How China is ruthlessly exploiting the coronavirus pandemic it helped cause

How China is ruthlessly exploiting the coronavirus pandemic it helped cause

The coronavirus pandemic that rages across the globe is a fire China helped light. And now, while Beijing grasps a fire hose with two hands, it’s also planting a boot on the world’s neck.

The Chinese government spent weeks denying and downplaying the severity of its growing coronavirus outbreak that eventually spread to the rest of the world. That obfuscation cost nations crucial time in preparing for and potentially curbing the damage of Covid-19. Some experts Vox spoke with believe President Xi Jinping’s regime should be held accountable for the more than 3 million infections and 200,000 deaths that have taken place worldwide.

But China isn’t letting the crisis go to waste. Instead of looking to make amends, Beijing is taking advantage of the chaos to pursue its long-term foreign policy goals more aggressively.

“When it sees opportunities, China moves to exploit them,” said Bonnie Glaser, director of the China Power Project at the Center for Strategic and International Studies think tank in Washington, DC. “And we are in a moment where the Chinese definitely see opportunities.”

China has capitalized on the world’s distraction to claim sovereignty over disputed islands in the South China Sea, intimidate Taiwan, and assert more authority over Hong Kong in an attempt to quash the pro-democracy movement there.

It’s taken advantage of vulnerable countries in Africa that are struggling to cope with the coronavirus and its economic impact by offering much-needed debt relief — but only if those countries provide lucrative national assets as collateral.

And after the US suspended funding to the World Health Organization (WHO) for allegedly being too cozy with Beijing, the Chinese government pledged millions of dollars in additional support for the organization, giving China even more influence in the global health agency and allowing the country to portray itself as the new champion of multilateralism.

Amid all this, China has launched a global disinformation campaign to deflect blame for the virus onto other countries — for instance, alleging the virus really originated in the US, or maybe in Italy. It also sent needed medical equipment and doctors to heavily impacted countries where it seeks to expand its influence, allowing Beijing to play the hero of the pandemic instead of the villain.

“Everything they’re doing is a full-court press,” said Michael Sobolik, an expert on China at the American Foreign Policy Council. “Across the board, China is pushing hard.”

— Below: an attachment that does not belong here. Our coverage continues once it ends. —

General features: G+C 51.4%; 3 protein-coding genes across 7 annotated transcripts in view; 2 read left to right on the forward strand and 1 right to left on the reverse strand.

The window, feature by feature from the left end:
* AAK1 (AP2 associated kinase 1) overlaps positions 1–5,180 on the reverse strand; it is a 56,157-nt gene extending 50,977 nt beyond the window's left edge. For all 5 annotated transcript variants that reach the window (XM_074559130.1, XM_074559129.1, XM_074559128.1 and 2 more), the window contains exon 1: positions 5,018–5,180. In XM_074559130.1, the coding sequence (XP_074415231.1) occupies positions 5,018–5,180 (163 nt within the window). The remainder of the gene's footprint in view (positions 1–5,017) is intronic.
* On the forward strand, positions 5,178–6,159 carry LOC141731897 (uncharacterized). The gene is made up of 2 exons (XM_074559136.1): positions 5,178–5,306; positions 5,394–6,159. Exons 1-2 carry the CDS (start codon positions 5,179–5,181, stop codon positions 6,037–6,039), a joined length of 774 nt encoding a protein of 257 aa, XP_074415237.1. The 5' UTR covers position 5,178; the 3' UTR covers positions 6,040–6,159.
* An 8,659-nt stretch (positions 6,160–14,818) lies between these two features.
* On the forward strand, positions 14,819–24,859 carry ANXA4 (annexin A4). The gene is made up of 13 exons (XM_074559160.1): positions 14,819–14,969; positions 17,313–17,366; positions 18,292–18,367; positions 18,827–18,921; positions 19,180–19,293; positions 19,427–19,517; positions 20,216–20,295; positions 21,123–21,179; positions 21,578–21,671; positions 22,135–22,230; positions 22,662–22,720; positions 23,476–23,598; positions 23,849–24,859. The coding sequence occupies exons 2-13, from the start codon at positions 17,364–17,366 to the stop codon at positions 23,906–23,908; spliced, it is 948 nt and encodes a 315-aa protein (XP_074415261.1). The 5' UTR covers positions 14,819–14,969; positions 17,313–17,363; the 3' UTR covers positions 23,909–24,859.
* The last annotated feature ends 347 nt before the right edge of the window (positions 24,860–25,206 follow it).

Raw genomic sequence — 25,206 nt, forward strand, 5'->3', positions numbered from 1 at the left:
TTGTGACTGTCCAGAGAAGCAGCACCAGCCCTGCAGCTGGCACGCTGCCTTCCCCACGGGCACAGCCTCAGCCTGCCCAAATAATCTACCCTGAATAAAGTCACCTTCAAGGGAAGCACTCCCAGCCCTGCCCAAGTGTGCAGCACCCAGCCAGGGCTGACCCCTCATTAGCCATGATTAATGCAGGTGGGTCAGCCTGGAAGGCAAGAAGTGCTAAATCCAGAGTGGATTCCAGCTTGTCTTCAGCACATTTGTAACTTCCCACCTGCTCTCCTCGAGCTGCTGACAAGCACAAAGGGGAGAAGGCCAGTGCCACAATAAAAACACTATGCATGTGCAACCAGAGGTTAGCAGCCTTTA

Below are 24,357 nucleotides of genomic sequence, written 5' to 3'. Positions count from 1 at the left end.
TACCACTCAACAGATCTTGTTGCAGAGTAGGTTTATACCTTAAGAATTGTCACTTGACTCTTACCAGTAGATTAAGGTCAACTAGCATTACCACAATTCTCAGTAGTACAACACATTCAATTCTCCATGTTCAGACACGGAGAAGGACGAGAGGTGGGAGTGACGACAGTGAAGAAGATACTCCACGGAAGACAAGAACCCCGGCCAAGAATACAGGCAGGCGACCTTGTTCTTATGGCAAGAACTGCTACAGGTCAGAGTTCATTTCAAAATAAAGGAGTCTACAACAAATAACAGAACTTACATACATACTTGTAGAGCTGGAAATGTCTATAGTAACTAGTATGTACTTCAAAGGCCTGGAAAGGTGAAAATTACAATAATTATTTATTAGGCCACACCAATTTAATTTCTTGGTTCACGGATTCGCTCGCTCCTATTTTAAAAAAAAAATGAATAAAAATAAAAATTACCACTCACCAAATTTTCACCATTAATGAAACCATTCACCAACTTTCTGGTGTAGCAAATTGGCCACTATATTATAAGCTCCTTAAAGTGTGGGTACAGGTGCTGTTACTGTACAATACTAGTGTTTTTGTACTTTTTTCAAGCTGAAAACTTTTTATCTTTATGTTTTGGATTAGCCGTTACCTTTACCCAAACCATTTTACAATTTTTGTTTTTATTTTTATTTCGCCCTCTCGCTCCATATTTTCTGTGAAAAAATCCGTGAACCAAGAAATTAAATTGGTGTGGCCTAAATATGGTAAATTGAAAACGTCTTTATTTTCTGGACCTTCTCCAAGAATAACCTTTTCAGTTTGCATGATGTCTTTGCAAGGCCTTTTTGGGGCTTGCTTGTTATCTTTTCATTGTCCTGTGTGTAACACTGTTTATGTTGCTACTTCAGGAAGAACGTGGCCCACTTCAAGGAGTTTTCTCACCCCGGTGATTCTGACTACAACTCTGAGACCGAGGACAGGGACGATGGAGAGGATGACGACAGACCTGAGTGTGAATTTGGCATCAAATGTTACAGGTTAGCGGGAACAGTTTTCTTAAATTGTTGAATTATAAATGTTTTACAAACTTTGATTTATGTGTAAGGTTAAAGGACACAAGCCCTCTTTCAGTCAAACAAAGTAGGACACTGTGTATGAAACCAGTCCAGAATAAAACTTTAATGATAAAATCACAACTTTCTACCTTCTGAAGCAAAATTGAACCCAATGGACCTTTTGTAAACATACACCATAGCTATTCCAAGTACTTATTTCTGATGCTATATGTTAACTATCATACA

Experts say this is all part of Xi’s broader strategy to dislodge America as the world’s sole superpower and expand China’s reach around the world. In other words, he’s merely exploiting the coronavirus crisis to achieve his aims even faster.

Make China Great Again, but faster

Andrew Erickson, an expert on China at the US Naval War College, has no doubts about what Xi and the Chinese Communist Party (CCP) want.

“To the extent that any nation has a grand strategy, China surely does. The vision is no secret: Xi Jinping vows to make China great again,” Erickson wrote for War on the Rocks in October 2019. “Xi’s strategy for a modern China of unprecedented power and influence requires recapturing lost glories at home and abroad.”

Xi himself has said as much. During a major speech in October 2017, he named specific timelines for his grandiose goals: China would have a “moderately prosperous society in all respects” by 2021; it would be a world leader in technology and military modernization by 2035; and by 2049, Beijing’s decades-long dispute with Taiwan would be resolved.

Those are big promises made on tight deadlines. It’s no surprise, then, that Xi wouldn’t waste a chance to make progress on those plans. “If you have the opportunity to step on the gas, you seize it,” said Aaron Friedberg, a China expert at Princeton University.

And seize it China has.

On April 14, President Donald Trump announced the US would temporarily halt funding to the WHO, arguing that the global health body is too “China centric” and was too lenient on Beijing in the early days of the coronavirus pandemic.

And just two weeks later, China publicly pledged an additional $30 million in funding to the WHO. Chinese Foreign Ministry spokesperson Geng Shuang said Beijing donated the money because it was “defending the ideals and principle of multilateralism and upholding the status and authority of the United Nations.”

Few believe it was an altruistic move. Rather, most say it was opportunistic: The US left a leadership void, and China quickly stepped in to fill it. With just a (relatively) small donation, Beijing gets to look like a staunch advocate of global cooperation and a responsible partner in the public health response to the coronavirus, in contrast to the US.

“Thirty million is drop in the bucket,” Sobolik said. “If they wanted to contribute more, they absolutely could contribute more. But it’s really a signal to the White House and the world that the US may not have as much clout as it thinks.”

America’s pause on WHO funding, then, played right into China’s hands. “It’s a gift from the Trump administration,” Glaser told me.

Xi has also used the distraction of the coronavirus pandemic to exert more authority in Hong Kong and crack down on the pro-democracy movement there.